'But Can It Run VR?' Basemark And Crytek Creating New Virtual Reality Benchmark To Punish Your PC
We use a bevy of benchmarks here at HotHardware to measure everything from computational power
to SSD speeds
to the graphical prowess of $1000 video cards
. I employ 3DMark's Fire Strike software on a near-daily basis for my GPU testing and find that, while it can't perfectly mirror in-game performance, it's a pretty accurate representation of a graphics card's -- and by extension your PC's -- gaming chops. But as we collectively rush toward the proliferation of Virtual Reality hardware
and games in 2016 and beyond, we lack a standard for testing how well our systems can handle VR. Enter Crytek and Basemark.
But Can It Run VR?
"Can It Run Crysis?" has become an iconic question for PC gaming enthusiasts, originating from Crytek's demanding CRYENGINE technology and its resulting gorgeous eye candy. Now Crytek is partnering with Basemark (you know them from such tests as Browsermark
, and Basemark ES 3.1
which tests OpenGL performance) to create a real-world benchmark that will help both gamers and hardware companies to assess the level of experience they can expect when running virtual reality content.
“Basemark is already helping to measure technology standards in other areas of gaming, and we’re thrilled to be partnering with them as we work to establish a user-friendly yardstick for VR performance. We believe CRYENGINE can become a go-to tool for developers looking to create compelling VR experiences, and this partnership means players can also count on CRYENGINE as they evaluate whether their PC is ready for the most advanced, cutting-edge VR content available.”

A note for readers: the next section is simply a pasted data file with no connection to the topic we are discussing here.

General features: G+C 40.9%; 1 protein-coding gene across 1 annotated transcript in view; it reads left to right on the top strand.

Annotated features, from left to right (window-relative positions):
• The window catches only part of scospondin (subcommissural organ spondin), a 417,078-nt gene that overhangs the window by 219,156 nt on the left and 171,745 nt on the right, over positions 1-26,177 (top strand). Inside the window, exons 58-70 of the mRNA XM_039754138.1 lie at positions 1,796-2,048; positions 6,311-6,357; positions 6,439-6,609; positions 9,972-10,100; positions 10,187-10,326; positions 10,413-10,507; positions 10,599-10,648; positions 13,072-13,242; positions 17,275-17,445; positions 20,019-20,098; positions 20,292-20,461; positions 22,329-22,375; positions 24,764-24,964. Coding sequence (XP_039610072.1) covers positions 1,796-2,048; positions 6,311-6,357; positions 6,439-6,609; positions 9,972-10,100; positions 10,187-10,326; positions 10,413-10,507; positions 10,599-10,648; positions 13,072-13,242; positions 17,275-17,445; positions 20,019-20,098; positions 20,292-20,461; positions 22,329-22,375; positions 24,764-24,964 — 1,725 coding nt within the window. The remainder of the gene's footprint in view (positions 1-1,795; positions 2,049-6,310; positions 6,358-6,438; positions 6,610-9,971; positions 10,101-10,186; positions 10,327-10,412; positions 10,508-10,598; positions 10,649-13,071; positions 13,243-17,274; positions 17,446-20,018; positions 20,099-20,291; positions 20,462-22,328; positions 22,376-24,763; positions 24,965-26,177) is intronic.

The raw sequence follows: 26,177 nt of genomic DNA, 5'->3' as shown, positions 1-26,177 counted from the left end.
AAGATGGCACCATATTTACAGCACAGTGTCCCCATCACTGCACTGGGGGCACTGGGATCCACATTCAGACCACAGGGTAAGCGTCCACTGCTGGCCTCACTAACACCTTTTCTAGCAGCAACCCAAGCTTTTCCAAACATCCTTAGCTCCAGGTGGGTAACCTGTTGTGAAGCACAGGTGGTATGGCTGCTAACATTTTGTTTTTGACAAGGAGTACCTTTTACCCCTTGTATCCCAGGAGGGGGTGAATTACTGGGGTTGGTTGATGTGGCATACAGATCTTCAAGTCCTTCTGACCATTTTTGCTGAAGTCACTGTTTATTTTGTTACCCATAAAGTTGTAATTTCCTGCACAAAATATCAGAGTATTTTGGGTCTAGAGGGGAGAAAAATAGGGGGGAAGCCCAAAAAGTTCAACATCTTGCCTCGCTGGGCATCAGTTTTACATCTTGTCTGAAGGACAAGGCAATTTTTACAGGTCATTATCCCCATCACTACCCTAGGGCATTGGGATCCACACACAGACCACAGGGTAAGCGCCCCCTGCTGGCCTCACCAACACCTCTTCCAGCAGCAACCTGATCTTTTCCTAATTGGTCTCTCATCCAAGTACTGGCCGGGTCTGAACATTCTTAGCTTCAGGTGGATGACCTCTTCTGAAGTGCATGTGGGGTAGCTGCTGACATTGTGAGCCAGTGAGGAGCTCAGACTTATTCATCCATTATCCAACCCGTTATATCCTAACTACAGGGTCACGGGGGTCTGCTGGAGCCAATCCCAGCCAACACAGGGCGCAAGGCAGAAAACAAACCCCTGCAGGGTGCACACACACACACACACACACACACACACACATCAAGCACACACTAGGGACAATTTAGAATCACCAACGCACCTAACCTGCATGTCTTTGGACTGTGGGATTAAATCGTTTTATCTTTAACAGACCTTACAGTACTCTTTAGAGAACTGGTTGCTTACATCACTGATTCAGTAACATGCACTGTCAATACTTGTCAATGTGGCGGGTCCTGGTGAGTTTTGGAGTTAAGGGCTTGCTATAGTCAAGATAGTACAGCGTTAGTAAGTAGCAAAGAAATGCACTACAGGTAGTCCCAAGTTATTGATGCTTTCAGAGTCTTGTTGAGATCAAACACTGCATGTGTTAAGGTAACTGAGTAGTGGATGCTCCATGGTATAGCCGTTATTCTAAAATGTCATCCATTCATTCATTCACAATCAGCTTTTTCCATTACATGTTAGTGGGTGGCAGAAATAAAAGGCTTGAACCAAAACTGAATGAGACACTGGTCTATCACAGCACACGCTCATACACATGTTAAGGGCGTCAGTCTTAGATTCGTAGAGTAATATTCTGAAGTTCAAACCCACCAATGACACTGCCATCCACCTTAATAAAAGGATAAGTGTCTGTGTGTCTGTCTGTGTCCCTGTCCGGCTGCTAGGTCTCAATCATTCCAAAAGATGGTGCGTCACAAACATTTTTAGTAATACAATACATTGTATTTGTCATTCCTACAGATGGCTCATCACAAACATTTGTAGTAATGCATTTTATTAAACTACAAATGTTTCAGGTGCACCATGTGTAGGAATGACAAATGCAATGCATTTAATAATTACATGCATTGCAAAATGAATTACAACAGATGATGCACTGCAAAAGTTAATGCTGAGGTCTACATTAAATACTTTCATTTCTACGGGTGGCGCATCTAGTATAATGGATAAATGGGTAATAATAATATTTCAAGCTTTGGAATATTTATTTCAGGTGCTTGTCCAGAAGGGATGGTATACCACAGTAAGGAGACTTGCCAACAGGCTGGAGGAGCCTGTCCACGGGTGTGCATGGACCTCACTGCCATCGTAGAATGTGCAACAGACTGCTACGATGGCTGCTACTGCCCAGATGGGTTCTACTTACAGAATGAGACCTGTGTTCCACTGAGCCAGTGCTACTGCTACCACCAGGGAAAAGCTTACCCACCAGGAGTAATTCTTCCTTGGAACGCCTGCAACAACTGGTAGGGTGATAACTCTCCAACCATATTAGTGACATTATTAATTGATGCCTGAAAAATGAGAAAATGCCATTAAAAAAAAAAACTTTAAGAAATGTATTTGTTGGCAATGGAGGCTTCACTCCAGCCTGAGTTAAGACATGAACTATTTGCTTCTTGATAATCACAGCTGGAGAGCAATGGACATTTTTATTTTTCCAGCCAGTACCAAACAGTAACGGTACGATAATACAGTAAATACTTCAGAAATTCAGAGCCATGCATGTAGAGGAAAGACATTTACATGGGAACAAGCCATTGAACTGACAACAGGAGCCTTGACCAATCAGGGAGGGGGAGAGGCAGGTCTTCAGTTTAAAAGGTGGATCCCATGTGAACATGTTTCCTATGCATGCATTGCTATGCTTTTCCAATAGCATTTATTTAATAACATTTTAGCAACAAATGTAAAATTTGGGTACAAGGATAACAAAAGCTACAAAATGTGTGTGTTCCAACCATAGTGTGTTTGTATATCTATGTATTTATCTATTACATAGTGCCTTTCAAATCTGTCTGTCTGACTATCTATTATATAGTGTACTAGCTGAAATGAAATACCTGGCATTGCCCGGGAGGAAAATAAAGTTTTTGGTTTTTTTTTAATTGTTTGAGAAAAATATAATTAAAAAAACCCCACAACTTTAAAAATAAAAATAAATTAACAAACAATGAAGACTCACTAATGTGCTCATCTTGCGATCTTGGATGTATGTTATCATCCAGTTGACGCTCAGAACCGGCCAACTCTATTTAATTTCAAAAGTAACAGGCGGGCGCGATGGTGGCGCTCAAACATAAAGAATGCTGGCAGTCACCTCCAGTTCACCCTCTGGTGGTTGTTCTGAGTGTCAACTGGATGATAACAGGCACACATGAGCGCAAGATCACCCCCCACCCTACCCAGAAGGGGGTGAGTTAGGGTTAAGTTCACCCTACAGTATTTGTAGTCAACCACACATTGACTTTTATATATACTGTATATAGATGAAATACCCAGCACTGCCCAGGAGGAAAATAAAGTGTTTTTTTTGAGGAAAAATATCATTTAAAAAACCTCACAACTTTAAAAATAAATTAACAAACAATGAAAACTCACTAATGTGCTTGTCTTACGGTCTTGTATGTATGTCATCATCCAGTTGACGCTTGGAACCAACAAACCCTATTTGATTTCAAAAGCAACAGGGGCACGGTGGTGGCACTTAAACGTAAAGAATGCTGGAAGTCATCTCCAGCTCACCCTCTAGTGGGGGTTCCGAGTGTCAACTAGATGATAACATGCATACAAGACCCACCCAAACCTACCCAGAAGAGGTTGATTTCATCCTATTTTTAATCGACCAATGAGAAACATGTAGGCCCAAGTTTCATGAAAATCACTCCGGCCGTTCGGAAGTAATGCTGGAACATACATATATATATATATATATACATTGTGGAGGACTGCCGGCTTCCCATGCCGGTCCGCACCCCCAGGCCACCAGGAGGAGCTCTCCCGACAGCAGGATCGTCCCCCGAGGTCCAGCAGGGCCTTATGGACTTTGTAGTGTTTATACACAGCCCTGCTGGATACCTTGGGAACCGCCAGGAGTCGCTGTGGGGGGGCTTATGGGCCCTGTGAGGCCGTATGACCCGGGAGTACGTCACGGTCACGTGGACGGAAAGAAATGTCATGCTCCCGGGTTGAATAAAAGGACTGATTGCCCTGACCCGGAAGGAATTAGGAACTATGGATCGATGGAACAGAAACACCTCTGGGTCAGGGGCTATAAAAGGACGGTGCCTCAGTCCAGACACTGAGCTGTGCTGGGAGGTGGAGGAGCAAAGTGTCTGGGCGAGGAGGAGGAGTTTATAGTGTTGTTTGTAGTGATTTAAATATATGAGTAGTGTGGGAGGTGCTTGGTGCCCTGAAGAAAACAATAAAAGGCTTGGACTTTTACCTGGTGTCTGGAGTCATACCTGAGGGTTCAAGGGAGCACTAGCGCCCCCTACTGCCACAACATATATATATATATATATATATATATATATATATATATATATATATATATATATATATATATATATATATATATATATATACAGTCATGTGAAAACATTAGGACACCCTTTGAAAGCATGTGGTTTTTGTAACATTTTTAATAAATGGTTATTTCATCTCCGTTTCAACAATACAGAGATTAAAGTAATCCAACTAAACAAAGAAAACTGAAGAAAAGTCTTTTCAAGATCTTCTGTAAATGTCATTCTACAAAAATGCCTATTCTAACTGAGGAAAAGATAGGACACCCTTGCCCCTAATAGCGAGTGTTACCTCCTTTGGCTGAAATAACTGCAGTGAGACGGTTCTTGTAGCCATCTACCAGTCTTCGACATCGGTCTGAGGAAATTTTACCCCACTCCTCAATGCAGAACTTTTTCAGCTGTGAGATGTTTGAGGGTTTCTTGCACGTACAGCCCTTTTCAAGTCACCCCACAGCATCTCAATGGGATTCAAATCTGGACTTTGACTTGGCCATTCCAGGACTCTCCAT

This is important, because while tools like Fire Strike measure how a system handles stuff like physics and advanced lighting systems, there's a lot of other variables to consider with VR. Issues like memory consumption and spatial audio. And especially latency, which can make or break the immersion that VR is capable of.
Sure, we already know the basic required specs
for hardware like Facebook's Oculus Rift, but the upcoming benchmark (yet to be named) will provide feedback like ideal graphical quality settings for your unique mixture of hardware, perhaps in a similar fashion to Nvidia's GeForce Experience.
In a press release, Basemark CEO and founder Tero Sarkkinen insists the partnership will allow them to forge the definitive benchmark for all PC VR games using CRYENGINE at its core. Crytek certainly has some experience pushing boundaries with their graphics engines, but they're also breaching the virtual reality space in other ways, such as their recently announced game Robinson: The Journey
Once the companies wrap development on this tool and VR solutions like the Oculus Rift or HTC/Valve's Vive headset
hit the market, I have no doubt you'll start seeing the benchmark become a staple of our testing here at HotHardware and elsewhere.